The Philadelphia Phillies have unveiled a new look Philly Phanatic, as the team’s beloved mascot gets some design changes ahead of the 2020 Major League Baseball season.
With the redesign, the Phillies have changed some details about the Phanatic, but have managed to ensure that the mascot stays close to its familiar look. The redesign includes longer wings, along with bushier eyebrows, a larger backside, and power-blue tail feathers. Changes were even made to the Phanatic’s uniform, as the mascot now sports red shoes with a Liberty Bell emblem and blue socks with a red stripe.
The newly design Phanatic made its debut Sunday, part of the Phillies spring training home opener at Clearwater’s Spectrum Field. What the Phillies emphasize is that, while the mascot might sport a new look, its antics will remain familiar with tradition. More from the Philadelphia Enquirer:
Phillies players who received a sneak peek during a commercial shoot this week gave the 6-foot-6 hometown hero a “thumbs up,” [Tom] Burgoyne said.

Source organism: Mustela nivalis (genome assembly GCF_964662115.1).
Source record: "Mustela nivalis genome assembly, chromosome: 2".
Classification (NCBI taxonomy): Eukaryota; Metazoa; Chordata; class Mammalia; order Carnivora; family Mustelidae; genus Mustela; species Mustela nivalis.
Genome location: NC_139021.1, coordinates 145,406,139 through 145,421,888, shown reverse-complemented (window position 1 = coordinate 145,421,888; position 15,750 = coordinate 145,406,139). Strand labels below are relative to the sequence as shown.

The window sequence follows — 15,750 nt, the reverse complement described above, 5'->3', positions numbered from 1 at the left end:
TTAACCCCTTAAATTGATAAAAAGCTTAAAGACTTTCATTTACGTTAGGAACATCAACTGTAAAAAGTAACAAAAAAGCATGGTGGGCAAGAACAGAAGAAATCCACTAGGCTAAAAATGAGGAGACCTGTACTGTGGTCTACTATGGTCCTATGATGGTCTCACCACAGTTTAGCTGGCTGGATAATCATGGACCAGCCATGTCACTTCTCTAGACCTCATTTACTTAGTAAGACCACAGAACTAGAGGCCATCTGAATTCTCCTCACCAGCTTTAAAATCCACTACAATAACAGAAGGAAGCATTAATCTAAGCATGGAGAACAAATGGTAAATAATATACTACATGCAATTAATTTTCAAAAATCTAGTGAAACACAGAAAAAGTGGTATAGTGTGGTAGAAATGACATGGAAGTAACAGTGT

Departing from his formerly green, fur-covered stubby arms, the Phanatic’s new, longer wings are inspired by the extremities of the flightless Galapagos penguin, Burgoyne said. The powder-blue tail recognizes a “very important color in Phillies history,” while the mascot’s new socks — blue with a red stripe — pay homage to the 1948 uniform famously worn by Phillies Hall of Fame outfielder Richie Ashburn. His new, red shoes featuring a Liberty Bell design pay tribute to the Philadelphia landmark. (No word on whether they were designed by well-known Phanatic pal and sneaker aficionado Bryce Harper.)…
Warring lawsuits have been filed in New York federal court ahead of the June 15 expiration of a nearly 36-year-old copyright agreement between the mascot’s creators and the Phillies. The team claims that designers Bonnie Erickson and Wayde Harrison, who are seeking to renegotiate the copyright agreement that they sold to the Phillies for $250,000 in 1984, have threatened to make the Phanatic a “free agent,” while the couple has said the team is “allergic to the real facts” over who made the mascot. Federal law stipulates that copyrights can be redrawn after 35 years.
The litigation, Burgoyne said, “kind of kick-started” the Phanatic’s transformation. But he said the changes are more about seizing a “great opportunity to have some fun, be creative, and make a teaching moment for kids.”
The Phanatic originally debuted in 1978. Even with the redesign, the mascot should be up to its familiar antics, as was apparent prior to Sunday’s game:
He has evolved, but clearly hasn’t matured. pic.twitter.com/Tmo5jHNQOB
— Philadelphia Phillies (@Phillies) February 23, 2020